Sunday, October 21, 2018

Tim Cook calls for Bloomberg to retract its Big Hack story

Earlier this month, there was a report that detailed an exhaustive effort from Chinese spies to integrate specific chips onto servers used by some of the largest companies in the United States, namely Apple and Amazon.

Tim Cook calls for Bloomberg to retract its Big Hack story

In what’s being described as an “extraordinary statement” because Apple has never previously publicly called for a retraction of a news story, Cook said:
There is no truth in (the Bloomberg) story about Apple. They need to do that [sic] right thing and retract it.
The executive also expressed frustration with how Bloomberg has handled the process after numerous rebuttals by the company, explaining:
I was involved in our response to this story from the beginning. I personally talked to the Bloomberg reporters along with Bruce Sewell, who was then our general counsel. We were very clear with them that this did not happen, and answered all their questions. Each time they brought this up to us, the story changed, and each time we investigated we found nothing. 
According to the report, China was able to attach tiny microchips the size of a rice grain to many of these parts. From there, they made their way onto Supermicro’s server motherboards and eventually to companies like Apple. Once the servers were turned on, the microchips were designed to alter the machine’s operating system so that it could accept code modifications.

In a press release, Apple said:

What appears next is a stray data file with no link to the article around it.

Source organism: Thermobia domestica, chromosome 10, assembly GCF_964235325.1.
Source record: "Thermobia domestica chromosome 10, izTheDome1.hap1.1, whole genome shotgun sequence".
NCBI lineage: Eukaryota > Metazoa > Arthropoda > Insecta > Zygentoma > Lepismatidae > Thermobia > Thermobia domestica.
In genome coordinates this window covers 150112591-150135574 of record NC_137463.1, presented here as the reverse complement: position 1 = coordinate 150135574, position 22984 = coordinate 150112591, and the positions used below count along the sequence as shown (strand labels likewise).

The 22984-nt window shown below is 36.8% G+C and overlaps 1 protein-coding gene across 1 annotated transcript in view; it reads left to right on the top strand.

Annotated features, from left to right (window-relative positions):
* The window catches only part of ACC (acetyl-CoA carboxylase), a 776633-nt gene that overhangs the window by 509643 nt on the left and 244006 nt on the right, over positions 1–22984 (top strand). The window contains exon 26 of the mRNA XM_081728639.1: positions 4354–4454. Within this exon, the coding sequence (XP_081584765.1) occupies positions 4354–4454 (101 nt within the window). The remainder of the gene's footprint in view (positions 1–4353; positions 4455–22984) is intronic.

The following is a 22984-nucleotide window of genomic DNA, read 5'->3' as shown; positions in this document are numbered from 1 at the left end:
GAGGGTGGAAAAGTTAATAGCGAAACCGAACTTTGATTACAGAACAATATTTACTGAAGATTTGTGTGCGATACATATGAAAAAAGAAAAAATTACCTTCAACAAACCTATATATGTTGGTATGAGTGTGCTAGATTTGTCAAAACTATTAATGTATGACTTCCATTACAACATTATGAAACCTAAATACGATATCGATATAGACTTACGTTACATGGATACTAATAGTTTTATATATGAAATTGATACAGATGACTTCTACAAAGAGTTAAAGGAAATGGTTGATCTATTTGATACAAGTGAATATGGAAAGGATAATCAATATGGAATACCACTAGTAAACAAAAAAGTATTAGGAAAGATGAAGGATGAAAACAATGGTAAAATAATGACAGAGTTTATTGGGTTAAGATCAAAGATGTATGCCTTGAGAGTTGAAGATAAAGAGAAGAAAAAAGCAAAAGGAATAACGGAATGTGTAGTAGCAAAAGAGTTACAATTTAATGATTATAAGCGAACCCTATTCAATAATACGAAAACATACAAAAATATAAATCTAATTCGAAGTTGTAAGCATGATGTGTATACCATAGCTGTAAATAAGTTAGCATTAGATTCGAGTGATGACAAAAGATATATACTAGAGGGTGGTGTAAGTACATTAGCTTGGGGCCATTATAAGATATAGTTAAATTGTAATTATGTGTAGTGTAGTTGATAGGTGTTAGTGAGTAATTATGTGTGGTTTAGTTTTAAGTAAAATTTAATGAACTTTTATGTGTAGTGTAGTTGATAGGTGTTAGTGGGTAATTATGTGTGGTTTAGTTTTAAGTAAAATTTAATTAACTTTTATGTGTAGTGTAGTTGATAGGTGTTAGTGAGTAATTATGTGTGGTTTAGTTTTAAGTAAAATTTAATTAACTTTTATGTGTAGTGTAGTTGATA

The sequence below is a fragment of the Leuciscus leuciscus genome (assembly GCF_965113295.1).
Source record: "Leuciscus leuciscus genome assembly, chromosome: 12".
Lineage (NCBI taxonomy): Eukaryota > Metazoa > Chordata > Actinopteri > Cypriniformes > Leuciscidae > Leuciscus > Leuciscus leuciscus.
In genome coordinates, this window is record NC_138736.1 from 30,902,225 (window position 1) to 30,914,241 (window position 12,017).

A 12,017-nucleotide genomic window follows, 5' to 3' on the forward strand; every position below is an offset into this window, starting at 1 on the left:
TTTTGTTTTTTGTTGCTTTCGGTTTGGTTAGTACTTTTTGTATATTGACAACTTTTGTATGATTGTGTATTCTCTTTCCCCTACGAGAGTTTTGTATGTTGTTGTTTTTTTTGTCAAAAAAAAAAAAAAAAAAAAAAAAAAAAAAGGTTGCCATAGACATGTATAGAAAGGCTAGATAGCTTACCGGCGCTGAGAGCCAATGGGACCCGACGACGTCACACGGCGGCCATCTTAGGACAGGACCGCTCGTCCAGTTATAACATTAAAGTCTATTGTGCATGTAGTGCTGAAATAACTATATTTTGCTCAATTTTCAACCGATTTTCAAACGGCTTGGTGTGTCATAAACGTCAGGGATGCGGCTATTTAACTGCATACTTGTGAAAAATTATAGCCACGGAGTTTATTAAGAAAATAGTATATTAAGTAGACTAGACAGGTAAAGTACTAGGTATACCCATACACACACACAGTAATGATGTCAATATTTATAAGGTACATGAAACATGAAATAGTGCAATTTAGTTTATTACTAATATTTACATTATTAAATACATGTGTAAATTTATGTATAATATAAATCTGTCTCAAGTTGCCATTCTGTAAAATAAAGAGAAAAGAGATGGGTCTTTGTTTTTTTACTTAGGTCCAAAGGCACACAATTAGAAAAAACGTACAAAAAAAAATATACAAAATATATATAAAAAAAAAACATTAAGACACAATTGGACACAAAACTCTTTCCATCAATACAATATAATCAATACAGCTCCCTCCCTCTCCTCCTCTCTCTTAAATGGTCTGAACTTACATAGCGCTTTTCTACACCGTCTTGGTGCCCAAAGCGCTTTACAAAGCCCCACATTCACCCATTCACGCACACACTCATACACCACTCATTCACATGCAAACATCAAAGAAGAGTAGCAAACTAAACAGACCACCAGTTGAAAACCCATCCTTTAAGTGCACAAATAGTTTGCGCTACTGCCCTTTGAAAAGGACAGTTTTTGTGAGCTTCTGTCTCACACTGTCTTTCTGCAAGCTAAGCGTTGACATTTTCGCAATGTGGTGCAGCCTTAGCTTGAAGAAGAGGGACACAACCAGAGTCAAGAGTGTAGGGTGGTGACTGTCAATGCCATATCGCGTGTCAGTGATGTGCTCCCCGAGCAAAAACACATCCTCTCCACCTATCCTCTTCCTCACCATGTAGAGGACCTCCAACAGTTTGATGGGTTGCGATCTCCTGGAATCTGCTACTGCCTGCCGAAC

As a matter of practice, before servers are put into production at Apple they are inspected for security vulnerabilities and we update all firmware and software with the latest protections. We did not uncover any unusual vulnerabilities in the servers we purchased from Super Micro when we updated the firmware and software according to our standard procedures. 
Since then, Bloomberg has continued to stick by its story, telling Buzzfeed News:

Bloomberg Businessweek’s investigation is the result of more than a year of reporting, during which we conducted more than 100 interviews. Seventeen individual sources, including government officials and insiders at the companies, confirmed the manipulation of hardware and other elements of the attacks. We also published three companies’ full statements, as well as a statement from China’s Ministry of Foreign Affairs. We stand by our story and are confident in our reporting and sources.
Apple’s Tim Cook calling for a retraction on a story of this magnitude is pretty crazy. But the fact that so many independent agencies, including the DHS, have backed Apple on this matter does give the company a lot of room. The story itself has spun into something else entirely, almost eclipsing the original spy story altogether at this point.


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